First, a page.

by Michael Vernetti
The Saint Mary’s victory last Wednesday over Stanford in Palo Alto was not just a necessary step in defining the team’s pre-WCC status. It was the Gaels’ first test against a team with several quality bigs, and in figuring out how to maneuver around such an opponent the team may have revealed player and strategic choices that will resonate for the rest of the season.
In a superficial analysis, one could say defeating Stanford was just a matter of finding a reliable three-point shooter in the second half — thank you, Calvin Hermanson — and clamping down on the Reid Travis/Michael Humphrey duo inside — thank you, Dane Pineau.
Result: Gaels score 40 points to Stanford’s 21 and win by 15 (after a four-point halftime deficit).
In reality, several things we thought we knew about the Gaels’ lineup proved questionable. The biggest disappointment, confirmed if not revealed against Stanford, was the continued futility of Evan Fitzner at power forward. Conventional wisdom before the Stanford game was that Fitzner compensated for defensive and rebounding lapses with excellent outside shooting. That made him a dangerous stretch 4, who opened up opportunities for the Gaels’ powerful inside game revolving around Jock Landale.
An 0-5 shooting night for Fitzner did a lot to upset that operating theory, particularly since Fitzner gave the Gaels virtually no help defensively against Travis and Humphrey. Bennett’s usual solution for Fitzner lapses — subbing in Kyle Clark — didn’t work well because of the size of Travis — a 6-9 bull — and Humphrey, an active 6-10. Clark found himself staring into the chests of some big dudes in Travis, Humphrey and, later, the Gael-who-got-away, Grant Verhoeven.
Earning Bennett’s ire
The only time I’ve seen Gael Coach Randy Bennett remonstrate with Clark came in the second half after Clark fouled Verhoeven on a rebound that resulted in a three-point play. Clark seemed over-matched on the inside against whichever of Stanford’s big men he drew.
Against Stanford, Bennett solved this problem by inserting Pineau — the Gaels’ erstwhile starting center hobbled by back pains — into the lineup alongside Landale. Pineau’s greater energy and activity seemed to energize Landale, who was way too passive in guarding the Stanford bigs before Pineau checked in. The two seemed to adopt a working agreement — Pineau would harass Travis and Humphrey and Landale would concentrate on cleaning up the glass. It worked, as Travis was virtually invisible in the second half and Landale seemed to grab every rebound in sight (in actuality he grabbed eight, which was more than anyone else on the court).
With Landale and Pineau on the court together the Gaels shut down Stanford’s inside game, and Hermanson took care of the rest. The magnitude of this accomplishment was demonstrated in Stanford’s next game after the Gaels — against the powerful Kansas Jayhawks in Lawrence, KS. Although Kansas won 89-74, Travis scored 29 points, 19 from the free-throw line. Kansas coach Bill Self rebuked his post players for fouling Travis so often, while the Gaels’ Bennett could take satisfaction from his team’s total of only three fouls against Travis.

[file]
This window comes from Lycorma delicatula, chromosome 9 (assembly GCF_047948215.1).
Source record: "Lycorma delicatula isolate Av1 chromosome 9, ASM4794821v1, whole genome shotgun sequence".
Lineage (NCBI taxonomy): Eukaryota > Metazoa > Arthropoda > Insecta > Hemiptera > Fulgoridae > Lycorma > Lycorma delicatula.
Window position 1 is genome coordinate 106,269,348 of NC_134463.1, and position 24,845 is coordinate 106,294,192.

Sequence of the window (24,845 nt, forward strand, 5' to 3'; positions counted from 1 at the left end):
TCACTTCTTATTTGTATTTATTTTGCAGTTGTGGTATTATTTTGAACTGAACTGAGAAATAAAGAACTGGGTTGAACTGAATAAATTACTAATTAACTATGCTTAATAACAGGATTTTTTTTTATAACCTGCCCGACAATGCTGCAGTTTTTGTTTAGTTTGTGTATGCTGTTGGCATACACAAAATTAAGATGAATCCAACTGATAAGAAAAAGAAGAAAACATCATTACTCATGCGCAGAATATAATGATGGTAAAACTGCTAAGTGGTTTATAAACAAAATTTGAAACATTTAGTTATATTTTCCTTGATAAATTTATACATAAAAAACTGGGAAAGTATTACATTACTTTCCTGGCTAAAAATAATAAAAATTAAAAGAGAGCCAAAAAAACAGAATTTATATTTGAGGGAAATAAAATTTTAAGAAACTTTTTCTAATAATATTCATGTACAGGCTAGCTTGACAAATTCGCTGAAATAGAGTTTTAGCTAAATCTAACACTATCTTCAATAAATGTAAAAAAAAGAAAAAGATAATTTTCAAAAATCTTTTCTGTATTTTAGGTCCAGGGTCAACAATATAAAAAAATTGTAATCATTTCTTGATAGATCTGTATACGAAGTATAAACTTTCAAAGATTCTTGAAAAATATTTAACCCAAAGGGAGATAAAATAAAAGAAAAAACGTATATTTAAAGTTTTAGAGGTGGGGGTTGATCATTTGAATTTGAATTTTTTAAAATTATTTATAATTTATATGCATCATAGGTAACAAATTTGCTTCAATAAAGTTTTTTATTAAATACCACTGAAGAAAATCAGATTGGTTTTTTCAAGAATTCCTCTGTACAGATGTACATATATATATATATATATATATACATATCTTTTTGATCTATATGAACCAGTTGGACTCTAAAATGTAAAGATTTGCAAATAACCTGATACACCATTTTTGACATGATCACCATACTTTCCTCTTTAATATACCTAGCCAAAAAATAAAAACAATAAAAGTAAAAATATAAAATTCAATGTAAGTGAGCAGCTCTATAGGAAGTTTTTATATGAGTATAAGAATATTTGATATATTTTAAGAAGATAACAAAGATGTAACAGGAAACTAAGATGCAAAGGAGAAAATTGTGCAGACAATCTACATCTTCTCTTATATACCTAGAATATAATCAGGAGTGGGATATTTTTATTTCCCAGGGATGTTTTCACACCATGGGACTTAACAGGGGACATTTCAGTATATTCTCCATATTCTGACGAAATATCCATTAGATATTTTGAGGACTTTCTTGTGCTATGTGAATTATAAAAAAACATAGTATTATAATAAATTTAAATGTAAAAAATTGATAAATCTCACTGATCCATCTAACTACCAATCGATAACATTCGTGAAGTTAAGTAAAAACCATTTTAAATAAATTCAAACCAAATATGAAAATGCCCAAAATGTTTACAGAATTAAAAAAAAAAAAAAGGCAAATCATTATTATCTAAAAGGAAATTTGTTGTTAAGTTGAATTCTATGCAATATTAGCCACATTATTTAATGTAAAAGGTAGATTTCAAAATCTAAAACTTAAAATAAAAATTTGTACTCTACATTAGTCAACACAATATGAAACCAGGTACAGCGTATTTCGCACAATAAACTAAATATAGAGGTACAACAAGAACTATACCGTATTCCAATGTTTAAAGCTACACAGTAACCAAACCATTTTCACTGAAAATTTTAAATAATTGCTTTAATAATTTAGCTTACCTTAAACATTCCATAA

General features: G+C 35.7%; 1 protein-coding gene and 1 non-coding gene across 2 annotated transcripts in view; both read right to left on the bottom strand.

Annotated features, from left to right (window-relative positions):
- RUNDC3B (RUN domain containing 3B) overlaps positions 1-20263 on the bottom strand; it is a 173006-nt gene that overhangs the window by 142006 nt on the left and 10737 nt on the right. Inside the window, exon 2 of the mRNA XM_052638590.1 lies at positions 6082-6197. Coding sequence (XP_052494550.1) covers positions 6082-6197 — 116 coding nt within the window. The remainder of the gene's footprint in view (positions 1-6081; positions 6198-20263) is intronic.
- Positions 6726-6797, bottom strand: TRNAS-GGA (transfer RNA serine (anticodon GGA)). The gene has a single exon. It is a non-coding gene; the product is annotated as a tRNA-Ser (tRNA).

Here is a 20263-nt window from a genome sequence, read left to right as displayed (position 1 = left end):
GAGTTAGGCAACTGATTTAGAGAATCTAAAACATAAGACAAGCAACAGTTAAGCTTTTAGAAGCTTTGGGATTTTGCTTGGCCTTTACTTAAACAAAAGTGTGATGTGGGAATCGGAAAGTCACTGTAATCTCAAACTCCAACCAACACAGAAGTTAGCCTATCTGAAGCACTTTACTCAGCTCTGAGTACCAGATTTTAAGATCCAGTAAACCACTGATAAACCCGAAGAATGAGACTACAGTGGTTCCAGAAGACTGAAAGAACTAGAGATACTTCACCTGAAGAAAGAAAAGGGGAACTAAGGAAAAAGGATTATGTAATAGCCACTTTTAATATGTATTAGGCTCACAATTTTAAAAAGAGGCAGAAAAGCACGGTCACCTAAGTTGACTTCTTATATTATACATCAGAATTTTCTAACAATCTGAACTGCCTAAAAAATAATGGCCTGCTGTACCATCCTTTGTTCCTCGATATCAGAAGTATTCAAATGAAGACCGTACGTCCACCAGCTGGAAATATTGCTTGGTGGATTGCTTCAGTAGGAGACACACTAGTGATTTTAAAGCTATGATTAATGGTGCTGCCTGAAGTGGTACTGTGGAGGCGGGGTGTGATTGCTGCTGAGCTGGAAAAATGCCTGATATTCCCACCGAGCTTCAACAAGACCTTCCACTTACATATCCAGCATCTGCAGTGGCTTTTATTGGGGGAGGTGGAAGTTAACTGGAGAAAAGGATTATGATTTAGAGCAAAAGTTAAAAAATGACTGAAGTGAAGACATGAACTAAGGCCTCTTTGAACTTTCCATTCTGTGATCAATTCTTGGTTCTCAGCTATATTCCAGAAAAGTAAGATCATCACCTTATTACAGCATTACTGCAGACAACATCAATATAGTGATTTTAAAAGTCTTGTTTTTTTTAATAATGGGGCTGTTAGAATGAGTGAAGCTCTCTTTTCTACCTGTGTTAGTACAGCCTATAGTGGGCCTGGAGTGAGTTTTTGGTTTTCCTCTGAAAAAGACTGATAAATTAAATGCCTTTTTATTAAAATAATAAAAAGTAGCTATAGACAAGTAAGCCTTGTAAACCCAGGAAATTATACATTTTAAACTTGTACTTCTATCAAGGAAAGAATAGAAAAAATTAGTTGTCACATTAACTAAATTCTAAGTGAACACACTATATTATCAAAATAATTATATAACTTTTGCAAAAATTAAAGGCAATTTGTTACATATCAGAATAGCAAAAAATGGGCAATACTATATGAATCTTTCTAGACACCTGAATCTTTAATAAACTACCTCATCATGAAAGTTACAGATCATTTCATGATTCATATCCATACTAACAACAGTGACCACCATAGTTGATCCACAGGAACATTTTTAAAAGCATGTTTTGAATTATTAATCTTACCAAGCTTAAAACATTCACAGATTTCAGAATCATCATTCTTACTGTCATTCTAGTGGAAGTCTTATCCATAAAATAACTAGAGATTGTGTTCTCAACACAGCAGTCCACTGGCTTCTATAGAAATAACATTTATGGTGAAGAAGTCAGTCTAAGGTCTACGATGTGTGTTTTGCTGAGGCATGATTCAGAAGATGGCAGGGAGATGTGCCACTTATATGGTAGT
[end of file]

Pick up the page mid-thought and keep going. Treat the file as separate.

For the Gaels, inserting Pineau was a great solution for one game, but what does it mean for the future?
Is the Fitzner-Clark combo finished as the Gaels’ solution at the 4? If Pineau becomes the starter at power forward, who backs up Landale? Is Pineau free from the back ailments that put him on the bench and paved the way for Landale’s emergence? Jordan Hunter got a brief trial in the post towards the end of the first half against Stanford, but managed to pick up a foul in less than a minute. That rivaled his performance in an earlier game in which he fouled out in less than 10 minutes. Hunter will be of no use to the Gaels until he can go for a few minutes without racking up multiple fouls.
Fitzner is the great unknown in this puzzle. After a freshman season that Bennett declared was”about as good a first season as a player could have,” the 6-10 Fitzner has seemed lost on the court this year. After six games last year, he had played 112 minutes and had impact games against Stanford (15 points in 32 minutes) and Cal State Bakersfield (16 points in 25 minutes). Even then, however, he had significant lapses against UC Davis and UC Irvine, scoring nothing in both games and playing only 14 and seven minutes.
So far this year he has played only 71 minutes and is averaging a minuscule 2.5 PPG. The exceptions from early last season have become the norm this year. What’s the answer?
Some could say Fitzner is suffering from the same short Bennett leash that afflicted Hermanson in his early days. Mostly because of defensive lapses, Hermanson would get jerked back to the bench when games were only a few minutes old.
Hermanson is now a defensive star for the Gaels, evidenced by his clamp-down efforts against high-scoring guards for Dayton, UAB and Stanford. Rather than suffering, his offense has blossomed, and he is now the Gaels’ second leading scorer (behind Landale) at 14.7PPG.
Fitzner may not have far to go to find a role model that will help end his slump and give the Gaels a strong presence at the 4. The current lull in the schedule — eight days between the Stanford game on Wednesday and the Texas-Arlington contest this Thursday — is the perfect time to work on early-season glitches. Gael fans are hoping that Fitzner will figure his way out of his doldrums over the remaining five games leading up to the WCC opener Dec. 29 against LMU.
Depth, particularly in the post, carried the Gaels against Stanford. They have five more games before the opening of the WCC season to iron out other problems that have emerged in the midst of a 6-0 run and a no. 12 national ranking. Photo courtesy of Tod Fierner.